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15 comments on “Porpoising problems will be gone “in two or three races” – Alfa Romeo”

  1. I’m curious how porpoising will be fixed – if it’s all in suspension setup, or what. I’d thought that maybe some small channels in the floor surface could keep enough airflow that you can’t stall the car even at minimum ride height, but I’m not an aero guy. :D Really looking forward to the first race. I imagine it’ll be chaos.

    re: Russia – I’m glad F1 is rid of Ecclestone. What a f’ing loony, ethics-free clown.

    1. RandomMallard
      5th March 2022, 7:49

      @helava As someone who is also very much not an aerodynamicist, so don’t take my word as anything particularly useful, I would have thought one way to solve it may be to have a few holes in the floor that allow the pressure to seep out slowly, to avoid it reaching the point where it stalls. This would also lead to a reduction in downforce (I think, again, I’m not an aero engineer), so would have to be managed carefully to find the right balance. It depends how much you can gain by not porpoising compared to how much time you would lose with slightly lower downforce around the corners. This is just speculation though.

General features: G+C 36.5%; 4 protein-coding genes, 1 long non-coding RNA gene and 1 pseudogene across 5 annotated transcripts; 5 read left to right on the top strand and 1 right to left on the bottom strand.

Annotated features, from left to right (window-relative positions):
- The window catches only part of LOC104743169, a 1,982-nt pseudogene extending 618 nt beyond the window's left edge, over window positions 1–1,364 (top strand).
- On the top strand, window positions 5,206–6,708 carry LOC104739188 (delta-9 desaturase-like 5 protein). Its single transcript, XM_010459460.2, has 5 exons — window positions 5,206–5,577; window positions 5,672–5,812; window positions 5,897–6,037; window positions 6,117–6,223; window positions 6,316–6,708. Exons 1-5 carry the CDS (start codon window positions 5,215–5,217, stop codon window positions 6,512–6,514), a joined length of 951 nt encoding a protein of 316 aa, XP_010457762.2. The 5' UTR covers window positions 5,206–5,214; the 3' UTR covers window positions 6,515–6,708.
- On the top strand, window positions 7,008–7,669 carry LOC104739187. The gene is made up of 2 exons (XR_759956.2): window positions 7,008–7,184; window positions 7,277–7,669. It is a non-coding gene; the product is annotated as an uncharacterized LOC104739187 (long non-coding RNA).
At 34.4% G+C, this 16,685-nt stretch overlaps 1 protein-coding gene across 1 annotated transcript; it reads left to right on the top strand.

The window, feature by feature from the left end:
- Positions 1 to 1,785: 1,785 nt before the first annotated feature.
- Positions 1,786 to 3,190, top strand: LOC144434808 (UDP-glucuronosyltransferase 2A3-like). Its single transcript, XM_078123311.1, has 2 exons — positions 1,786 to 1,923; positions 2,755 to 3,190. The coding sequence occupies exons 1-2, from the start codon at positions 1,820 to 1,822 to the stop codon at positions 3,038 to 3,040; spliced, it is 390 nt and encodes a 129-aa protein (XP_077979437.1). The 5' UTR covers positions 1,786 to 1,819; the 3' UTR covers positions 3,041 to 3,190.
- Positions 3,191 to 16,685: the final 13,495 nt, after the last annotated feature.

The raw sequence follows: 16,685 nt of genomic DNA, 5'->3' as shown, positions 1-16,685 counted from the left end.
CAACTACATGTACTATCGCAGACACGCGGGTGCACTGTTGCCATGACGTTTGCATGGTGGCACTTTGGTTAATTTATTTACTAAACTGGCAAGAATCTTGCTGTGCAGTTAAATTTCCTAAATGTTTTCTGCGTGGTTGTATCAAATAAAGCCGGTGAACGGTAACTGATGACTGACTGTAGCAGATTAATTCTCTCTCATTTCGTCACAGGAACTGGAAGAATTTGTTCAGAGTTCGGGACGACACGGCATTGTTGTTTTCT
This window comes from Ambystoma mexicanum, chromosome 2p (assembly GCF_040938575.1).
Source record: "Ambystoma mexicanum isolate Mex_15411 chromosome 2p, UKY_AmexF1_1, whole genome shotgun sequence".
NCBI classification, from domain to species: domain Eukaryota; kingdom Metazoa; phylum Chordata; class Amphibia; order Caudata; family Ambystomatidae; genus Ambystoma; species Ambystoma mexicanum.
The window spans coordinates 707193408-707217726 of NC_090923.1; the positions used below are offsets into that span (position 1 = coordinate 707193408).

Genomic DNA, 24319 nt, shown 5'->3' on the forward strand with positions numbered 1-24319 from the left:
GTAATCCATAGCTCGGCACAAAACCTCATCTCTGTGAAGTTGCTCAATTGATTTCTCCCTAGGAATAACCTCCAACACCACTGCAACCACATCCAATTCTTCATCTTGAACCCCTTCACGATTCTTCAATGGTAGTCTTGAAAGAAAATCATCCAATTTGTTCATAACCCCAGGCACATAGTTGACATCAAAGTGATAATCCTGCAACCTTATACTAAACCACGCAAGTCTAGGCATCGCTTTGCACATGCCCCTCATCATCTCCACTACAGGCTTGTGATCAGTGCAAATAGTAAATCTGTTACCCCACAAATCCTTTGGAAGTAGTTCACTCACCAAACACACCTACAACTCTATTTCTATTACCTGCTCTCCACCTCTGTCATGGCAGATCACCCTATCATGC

1. @RandomMallard

        They lose a large amount of downforce for a while, which is why the car lifts up. So sacrificing a bit of downforce to prevent that would be a good tradeoff.

    2. The Race on YouTube released a video showing how they think McLaren are dealing with it – apparently much less affected by the issue than other teams, and able to run higher off the road to avoid the bottoming out that both damages the floor and stalls the underfloor aero.